And not only does fang blenny venom cause no pain - it contains opioid hormones that we're used to thinking of as painkillers. It was very surprising that when they injected this venom into lab mice, it remained painless.
An analysis of the venom found three venom components - a neuropeptide that occurs in cone snail venom, a lipase similar to one from scorpions, and an opioid peptide.
Bryan Fry, from the University of Queensland, explained that fish with venomous spines on their bodies "produce immediate and blinding pain". Rather, it lowers the victim's distress and knocks them out more effectively than the other components would by themselves.
"This study showed that the venom delivery system, the big fangs, evolved before the venom did", study author and venom expert Nicholas Casewell from the Liverpool School of Tropical Medicine told Gizmodo.
That's because the heroin-like poison emitted by the blenny may lead to new and better painkillers. They started by imagining the small jaws of this tropical fish collected from the Indian and Pacific Oceans' area to reveal that not all the members of this species feature venom glands at the base of their canines. Afterward, they returned the fishes immediately to the reservoir, and the swabs were placed inside a solution to draw out the venom.
Fry believes the venom causes the larger fish to become dizzy. The study also found evidence that suggests that the teeth from fang blennies evolved before the venom.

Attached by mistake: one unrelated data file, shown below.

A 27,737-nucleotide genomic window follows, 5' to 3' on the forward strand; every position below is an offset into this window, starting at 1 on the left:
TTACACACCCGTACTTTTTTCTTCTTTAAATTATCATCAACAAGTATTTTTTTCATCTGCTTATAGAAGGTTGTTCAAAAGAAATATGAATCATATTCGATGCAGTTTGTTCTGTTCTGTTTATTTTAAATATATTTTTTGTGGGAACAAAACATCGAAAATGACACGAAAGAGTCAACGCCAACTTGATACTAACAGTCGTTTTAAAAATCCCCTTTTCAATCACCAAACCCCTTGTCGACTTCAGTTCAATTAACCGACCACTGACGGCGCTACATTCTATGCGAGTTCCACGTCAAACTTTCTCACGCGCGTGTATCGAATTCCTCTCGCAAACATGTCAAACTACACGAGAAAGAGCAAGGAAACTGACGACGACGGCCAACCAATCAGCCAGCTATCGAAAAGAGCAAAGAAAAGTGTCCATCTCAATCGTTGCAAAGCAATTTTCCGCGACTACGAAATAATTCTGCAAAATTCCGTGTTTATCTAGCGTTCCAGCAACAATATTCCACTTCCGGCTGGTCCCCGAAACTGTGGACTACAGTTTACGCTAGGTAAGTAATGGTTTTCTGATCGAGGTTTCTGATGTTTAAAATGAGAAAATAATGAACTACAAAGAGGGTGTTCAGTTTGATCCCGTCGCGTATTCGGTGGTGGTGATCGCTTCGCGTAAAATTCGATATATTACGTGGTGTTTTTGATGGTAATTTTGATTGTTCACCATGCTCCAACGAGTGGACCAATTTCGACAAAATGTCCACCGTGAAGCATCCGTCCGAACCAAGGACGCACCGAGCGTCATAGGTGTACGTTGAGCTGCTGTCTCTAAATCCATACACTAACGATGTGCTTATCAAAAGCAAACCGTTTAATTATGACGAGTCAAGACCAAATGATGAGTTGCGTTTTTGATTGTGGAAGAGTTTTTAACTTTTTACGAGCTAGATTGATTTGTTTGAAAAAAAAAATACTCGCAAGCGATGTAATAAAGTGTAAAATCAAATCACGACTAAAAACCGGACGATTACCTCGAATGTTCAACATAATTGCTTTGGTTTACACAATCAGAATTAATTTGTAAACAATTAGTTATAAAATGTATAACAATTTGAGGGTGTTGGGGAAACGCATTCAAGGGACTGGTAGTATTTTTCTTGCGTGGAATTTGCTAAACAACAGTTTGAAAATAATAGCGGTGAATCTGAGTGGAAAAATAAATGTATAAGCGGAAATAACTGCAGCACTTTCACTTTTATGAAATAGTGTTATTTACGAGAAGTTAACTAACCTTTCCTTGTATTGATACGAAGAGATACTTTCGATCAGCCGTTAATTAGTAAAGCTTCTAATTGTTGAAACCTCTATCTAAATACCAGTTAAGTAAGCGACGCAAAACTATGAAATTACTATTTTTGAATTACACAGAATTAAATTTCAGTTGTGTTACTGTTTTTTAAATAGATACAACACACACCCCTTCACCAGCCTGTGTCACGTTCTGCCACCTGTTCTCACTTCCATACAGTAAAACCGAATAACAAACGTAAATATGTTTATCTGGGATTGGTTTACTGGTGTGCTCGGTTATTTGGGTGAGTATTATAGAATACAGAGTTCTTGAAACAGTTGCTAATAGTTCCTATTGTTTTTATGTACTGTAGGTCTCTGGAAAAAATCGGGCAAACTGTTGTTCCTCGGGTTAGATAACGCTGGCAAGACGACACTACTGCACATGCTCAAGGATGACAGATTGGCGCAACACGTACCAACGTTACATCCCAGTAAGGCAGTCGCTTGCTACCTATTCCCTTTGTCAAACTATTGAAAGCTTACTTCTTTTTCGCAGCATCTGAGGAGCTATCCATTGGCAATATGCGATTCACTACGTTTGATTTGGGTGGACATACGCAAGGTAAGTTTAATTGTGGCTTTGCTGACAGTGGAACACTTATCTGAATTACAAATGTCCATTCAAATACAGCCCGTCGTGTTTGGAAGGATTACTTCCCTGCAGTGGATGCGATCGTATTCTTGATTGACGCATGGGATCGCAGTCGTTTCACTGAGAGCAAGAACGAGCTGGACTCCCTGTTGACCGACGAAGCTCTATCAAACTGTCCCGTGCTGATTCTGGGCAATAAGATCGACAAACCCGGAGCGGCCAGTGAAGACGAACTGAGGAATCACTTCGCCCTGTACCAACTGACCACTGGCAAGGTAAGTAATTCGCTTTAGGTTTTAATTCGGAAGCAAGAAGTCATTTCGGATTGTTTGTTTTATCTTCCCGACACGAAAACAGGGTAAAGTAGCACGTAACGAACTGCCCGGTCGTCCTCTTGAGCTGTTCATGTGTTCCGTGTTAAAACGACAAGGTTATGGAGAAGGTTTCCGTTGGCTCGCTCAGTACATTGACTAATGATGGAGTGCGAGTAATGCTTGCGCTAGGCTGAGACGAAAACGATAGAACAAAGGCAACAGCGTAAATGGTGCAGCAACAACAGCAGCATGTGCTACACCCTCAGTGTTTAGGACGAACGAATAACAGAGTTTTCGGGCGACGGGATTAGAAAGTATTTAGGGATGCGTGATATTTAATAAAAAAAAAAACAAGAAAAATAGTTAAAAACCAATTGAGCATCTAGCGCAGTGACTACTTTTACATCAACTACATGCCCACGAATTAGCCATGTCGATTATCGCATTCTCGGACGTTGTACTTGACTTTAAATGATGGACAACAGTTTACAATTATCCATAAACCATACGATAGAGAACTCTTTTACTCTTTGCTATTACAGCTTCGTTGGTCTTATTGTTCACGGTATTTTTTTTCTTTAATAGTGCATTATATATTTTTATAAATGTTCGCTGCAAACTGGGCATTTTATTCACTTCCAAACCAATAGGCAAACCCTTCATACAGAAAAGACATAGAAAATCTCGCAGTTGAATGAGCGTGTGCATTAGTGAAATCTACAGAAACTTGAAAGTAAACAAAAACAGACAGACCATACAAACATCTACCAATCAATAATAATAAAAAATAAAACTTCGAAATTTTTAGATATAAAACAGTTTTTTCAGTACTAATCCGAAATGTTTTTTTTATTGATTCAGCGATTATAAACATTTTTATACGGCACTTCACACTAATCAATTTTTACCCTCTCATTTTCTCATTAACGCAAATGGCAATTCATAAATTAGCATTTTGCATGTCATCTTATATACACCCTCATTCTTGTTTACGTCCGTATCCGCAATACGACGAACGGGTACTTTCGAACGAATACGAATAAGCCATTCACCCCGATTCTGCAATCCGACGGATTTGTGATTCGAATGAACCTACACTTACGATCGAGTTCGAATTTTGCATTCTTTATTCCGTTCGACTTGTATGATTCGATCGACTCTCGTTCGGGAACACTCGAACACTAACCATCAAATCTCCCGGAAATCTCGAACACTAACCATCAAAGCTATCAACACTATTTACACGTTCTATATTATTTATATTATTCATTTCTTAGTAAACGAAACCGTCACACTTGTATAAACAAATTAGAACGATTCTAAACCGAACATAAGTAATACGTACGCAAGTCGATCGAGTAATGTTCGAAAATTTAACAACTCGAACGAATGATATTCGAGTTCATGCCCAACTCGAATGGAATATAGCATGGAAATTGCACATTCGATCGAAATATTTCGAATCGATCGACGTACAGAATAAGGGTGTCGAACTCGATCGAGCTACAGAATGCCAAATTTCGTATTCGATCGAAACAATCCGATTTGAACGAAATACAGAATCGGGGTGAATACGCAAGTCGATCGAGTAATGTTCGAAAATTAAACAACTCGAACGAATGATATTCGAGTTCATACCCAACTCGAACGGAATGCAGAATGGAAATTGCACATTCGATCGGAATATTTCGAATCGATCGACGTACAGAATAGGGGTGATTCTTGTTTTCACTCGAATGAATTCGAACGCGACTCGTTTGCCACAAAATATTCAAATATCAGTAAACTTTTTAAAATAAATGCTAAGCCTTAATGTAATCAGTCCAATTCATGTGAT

Instead it rapidly drops the blood pressure of predators.
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The New York Times reported that, besides the opioids found in the venom of some fang blenny species, "the scientists identified two other toxins, an enzyme, and "a molecule used in neuron signaling". Instead of creating pain, the blenny's poison simply serves as a way to tiresome the predator's senses while the small fish to swims away. "The fang blenny would simply swim out of the mouth and escape".
"Fish venom has been understudied". Study co-author Bryan Fry surmises that this combination "can produce sensations of extremely unpleasant nausea and dizziness".
Could new drugs be found in its unique venom?
In the biodiverse realm of coral reefs, other species also "mimic" the fang blenny - developing similar striped patterns and bright colours that may fool predators into thinking that they too are opioid-laced.
Dr Casewell said: 'These unassuming little fish have a really quite advanced venom system, and that venom system has a major impact on fishes and other animals in its community.
"This study is an excellent example of why we need to protect nature", Fry said.
Fry said that the venom could be the source of the next blockbuster painkiller, which necessitates the protection of these creatures' marine habitat.